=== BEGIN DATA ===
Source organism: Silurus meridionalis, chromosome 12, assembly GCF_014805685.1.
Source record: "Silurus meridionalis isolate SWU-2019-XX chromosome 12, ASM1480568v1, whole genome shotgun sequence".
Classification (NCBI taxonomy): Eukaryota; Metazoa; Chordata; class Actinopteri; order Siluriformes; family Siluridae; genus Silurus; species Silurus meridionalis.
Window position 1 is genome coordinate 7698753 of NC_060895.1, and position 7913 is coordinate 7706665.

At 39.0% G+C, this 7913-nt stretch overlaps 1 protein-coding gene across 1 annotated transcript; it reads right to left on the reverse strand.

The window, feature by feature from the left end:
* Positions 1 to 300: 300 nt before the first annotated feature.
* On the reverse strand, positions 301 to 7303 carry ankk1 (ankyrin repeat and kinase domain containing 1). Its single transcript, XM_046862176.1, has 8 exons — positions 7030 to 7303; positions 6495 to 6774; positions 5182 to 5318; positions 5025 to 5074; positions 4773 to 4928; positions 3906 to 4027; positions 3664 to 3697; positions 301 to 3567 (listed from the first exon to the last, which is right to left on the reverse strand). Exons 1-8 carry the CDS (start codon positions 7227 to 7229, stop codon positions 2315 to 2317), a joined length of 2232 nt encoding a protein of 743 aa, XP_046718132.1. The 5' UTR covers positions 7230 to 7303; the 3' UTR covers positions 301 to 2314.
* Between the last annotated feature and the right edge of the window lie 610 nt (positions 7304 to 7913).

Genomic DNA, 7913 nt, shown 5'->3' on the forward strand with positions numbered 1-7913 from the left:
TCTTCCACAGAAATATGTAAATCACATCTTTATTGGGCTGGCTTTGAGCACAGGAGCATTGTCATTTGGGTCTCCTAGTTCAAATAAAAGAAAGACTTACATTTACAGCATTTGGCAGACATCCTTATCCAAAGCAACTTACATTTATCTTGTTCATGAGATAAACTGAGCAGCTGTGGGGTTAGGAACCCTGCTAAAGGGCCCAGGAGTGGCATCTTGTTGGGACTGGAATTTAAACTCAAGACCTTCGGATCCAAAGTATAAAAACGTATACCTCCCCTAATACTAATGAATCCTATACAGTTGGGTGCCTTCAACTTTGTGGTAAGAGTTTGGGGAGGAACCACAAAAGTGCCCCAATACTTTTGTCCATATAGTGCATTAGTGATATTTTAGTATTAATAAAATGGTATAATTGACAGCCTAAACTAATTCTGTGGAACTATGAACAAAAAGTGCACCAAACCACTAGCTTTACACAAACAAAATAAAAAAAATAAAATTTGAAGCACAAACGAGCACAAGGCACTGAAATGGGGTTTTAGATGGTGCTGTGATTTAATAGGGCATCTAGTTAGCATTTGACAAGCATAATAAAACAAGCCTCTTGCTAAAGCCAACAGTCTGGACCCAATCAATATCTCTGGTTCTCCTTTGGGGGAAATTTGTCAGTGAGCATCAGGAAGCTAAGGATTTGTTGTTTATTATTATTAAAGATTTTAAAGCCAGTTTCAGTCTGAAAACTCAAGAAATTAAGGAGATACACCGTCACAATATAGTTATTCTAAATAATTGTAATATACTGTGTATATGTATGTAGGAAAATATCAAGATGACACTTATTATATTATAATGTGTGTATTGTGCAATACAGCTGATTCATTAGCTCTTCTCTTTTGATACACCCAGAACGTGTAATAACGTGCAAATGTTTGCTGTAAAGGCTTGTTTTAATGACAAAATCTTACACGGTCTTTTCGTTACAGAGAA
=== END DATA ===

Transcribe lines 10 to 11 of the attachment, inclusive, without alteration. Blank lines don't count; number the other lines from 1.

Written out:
Genomic DNA, 7913 nt, shown 5'->3' on the forward strand with positions numbered 1-7913 from the left:
TCTTCCACAGAAATATGTAAATCACATCTTTATTGGGCTGGCTTTGAGCACAGGAGCATTGTCATTTGGGTCTCCTAGTTCAAATAAAAGAAAGACTTACATTTACAGCATTTGGCAGACATCCTTATCCAAAGCAACTTACATTTATCTTGTTCATGAGATAAACTGAGCAGCTGTGGGGTTAGGAACCCTGCTAAAGGGCCCAGGAGTGGCATCTTGTTGGGACTGGAATTTAAACTCAAGACCTTCGGATCCAAAGTATAAAAACGTATACCTCCCCTAATACTAATGAATCCTATACAGTTGGGTGCCTTCAACTTTGTGGTAAGAGTTTGGGGAGGAACCACAAAAGTGCCCCAATACTTTTGTCCATATAGTGCATTAGTGATATTTTAGTATTAATAAAATGGTATAATTGACAGCCTAAACTAATTCTGTGGAACTATGAACAAAAAGTGCACCAAACCACTAGCTTTACACAAACAAAATAAAAAAAATAAAATTTGAAGCACAAACGAGCACAAGGCACTGAAATGGGGTTTTAGATGGTGCTGTGATTTAATAGGGCATCTAGTTAGCATTTGACAAGCATAATAAAACAAGCCTCTTGCTAAAGCCAACAGTCTGGACCCAATCAATATCTCTGGTTCTCCTTTGGGGGAAATTTGTCAGTGAGCATCAGGAAGCTAAGGATTTGTTGTTTATTATTATTAAAGATTTTAAAGCCAGTTTCAGTCTGAAAACTCAAGAAATTAAGGAGATACACCGTCACAATATAGTTATTCTAAATAATTGTAATATACTGTGTATATGTATGTAGGAAAATATCAAGATGACACTTATTATATTATAATGTGTGTATTGTGCAATACAGCTGATTCATTAGCTCTTCTCTTTTGATACACCCAGAACGTGTAATAACGTGCAAATGTTTGCTGTAAAGGCTTGTTTTAATGACAAAATCTTACACGGTCTTTTCGTTACAGAGAA